Kathy Glow is hands down one of the best bloggers out there. Her Life With the Frog blog details her life with her four sons, her husband and the pain of losing one of her sons to a brain tumor. She is honest, wise, loving, and always devastatingly real.
We love her and know you will, too. She has graciously agreed to take part in our "12 Days of Gratitude" series featuring some of our favorite bloggers musing on the concept of thankfulness. See below:
Yep, you read that right: I'm dreading the holiday season. I know that is un-American or un-Christian or un-human or just plain un-something.
But I have my reasons.
Well thought-out, albeit neurotic, reasons.
The first being the sickening consumerism that has taken over our country. Let me just preface this by saying, I like to shop. I don't love it, but I like it. I like pretty things.
I like to have pretty things.
But I have too many pretty things. I don't need anything else. Nor do my children.
But we live in a society that tells us that we do. Every year, every new season, we're supposed to believe that we need the hottest new item - the updated phone, tablet, toy, trendy outfit du jour. This is some one's job - to think of ways to get people to spend money on things they do not need. To make them believe they need it.
It's worked on me many times.
And it's working on my children. Every time they watch TV or a movie. Every time a catalog comes in the mail. Every time they talk to a friend who has the latest thing. As parents, there is no time during the year that we hear, "I WANT" more than at Christmas time.
I look around at the overflowing abundance that we have and sometimes I feel sick. I feel sick like I've done something wrong, and I want to rewind and do it again. Do it better and more low-key.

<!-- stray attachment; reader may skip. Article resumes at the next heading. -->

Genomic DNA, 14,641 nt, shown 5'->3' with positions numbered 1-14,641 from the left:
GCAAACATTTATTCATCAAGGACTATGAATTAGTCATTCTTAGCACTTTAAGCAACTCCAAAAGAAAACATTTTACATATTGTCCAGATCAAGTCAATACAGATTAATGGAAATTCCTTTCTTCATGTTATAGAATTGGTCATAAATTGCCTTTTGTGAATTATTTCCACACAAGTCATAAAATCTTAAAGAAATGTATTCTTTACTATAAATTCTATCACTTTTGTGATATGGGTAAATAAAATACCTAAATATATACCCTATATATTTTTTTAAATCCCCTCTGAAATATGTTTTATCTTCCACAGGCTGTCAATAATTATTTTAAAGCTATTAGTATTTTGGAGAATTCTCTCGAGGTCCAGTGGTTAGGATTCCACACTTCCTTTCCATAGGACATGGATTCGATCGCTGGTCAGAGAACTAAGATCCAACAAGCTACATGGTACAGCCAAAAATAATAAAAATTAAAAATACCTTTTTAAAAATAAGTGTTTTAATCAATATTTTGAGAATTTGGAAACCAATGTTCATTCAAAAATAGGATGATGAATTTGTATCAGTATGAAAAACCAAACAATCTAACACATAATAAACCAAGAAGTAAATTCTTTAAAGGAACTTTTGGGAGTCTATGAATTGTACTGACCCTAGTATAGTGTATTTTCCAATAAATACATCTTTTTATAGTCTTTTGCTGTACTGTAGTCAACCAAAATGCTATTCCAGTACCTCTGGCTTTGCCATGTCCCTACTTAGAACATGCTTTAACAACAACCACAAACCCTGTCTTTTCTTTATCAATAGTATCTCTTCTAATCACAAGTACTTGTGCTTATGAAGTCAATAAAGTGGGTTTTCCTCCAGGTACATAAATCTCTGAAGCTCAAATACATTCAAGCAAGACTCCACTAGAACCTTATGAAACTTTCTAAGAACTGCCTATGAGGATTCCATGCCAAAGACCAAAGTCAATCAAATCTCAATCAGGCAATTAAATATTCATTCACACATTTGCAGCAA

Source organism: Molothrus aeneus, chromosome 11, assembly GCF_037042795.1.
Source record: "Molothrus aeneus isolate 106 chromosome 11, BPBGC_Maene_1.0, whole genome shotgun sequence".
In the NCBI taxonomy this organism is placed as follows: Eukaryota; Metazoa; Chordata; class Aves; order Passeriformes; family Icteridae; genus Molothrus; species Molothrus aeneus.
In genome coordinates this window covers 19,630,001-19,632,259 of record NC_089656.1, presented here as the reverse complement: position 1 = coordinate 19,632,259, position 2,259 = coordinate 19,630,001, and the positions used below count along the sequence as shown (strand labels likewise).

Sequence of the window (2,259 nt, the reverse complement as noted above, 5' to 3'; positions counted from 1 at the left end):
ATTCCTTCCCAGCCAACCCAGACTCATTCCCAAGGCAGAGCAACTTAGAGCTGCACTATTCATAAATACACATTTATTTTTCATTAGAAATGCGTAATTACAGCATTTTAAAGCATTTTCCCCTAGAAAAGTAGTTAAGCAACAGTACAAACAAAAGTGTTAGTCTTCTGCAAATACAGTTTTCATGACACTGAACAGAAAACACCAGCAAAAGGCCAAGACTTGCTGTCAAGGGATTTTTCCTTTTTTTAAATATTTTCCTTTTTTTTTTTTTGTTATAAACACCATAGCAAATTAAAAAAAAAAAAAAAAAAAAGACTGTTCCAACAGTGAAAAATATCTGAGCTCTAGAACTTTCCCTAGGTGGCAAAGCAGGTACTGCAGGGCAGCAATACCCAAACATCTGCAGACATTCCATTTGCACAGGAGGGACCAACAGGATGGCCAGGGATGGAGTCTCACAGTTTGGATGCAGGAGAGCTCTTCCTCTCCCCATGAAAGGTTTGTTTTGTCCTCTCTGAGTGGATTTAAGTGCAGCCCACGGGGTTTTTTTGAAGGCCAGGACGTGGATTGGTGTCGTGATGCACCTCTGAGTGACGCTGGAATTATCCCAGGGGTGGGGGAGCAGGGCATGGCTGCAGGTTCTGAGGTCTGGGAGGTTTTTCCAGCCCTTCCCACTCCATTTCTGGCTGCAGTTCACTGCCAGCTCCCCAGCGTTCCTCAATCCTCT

Black Friday makes me sick. I understand getting good deals on things people need. Without the incredible deals, many parents might not be able to afford much, if anything, for their children at Christmas. What makes me sick is how much earlier and earlier it begins every year, pooling backward into Thursday.
I heard the term "Gray Thursday" on the news. Did you mean Thanksgiving Day? The day that we are supposed to be thankful for all we already have? The day we are supposed to celebrate overcoming adversity and working together with people who are seemingly unlike us, but really no different than us after all?
Because it's become a day that we have forgotten, and replaced with a day that we push and shove and trample and think it's okay to be rude and short with people just to save a few bucks.
This leads me to the second reason I dread the holidays: disappointing my children.
I'm a bad liar. Why does Santa not look the same? Why didn't Santa bring me all the things I asked for? How is Santa going to come down our Chimney? How is he going to get all around the world in one night?
And they always seem to change their minds between Thanksgiving and Christmas about what they want. We cut things out of magazines last weekend and I thought 'We better hurry up and send these to Santa so they can't add anything else.'
But then I look at what they cut out and think again of the selfish consumerism. They are just things they saw and thought they needed to have.
Buying things just to have things.
And then I think of all the people - all the children - who have little to nothing, and I feel sick again.
Which leads me to reason number three: how to be generous during the holidays.
I am a generous person. I like to give to causes and donate a dollar here and a dollar there for St. Jude or Salvation Army. I love getting gifts for friends and family on birthdays or for new babies or weddings.
But I struggle with how to carry out that generosity during the holidays.
A few years ago, I got sucked into a radio campaign soliciting holiday gift donors for families. This campaign was different! You deliver the gifts to the family yourself! You get to see where your donation is going! You get to interact with the family!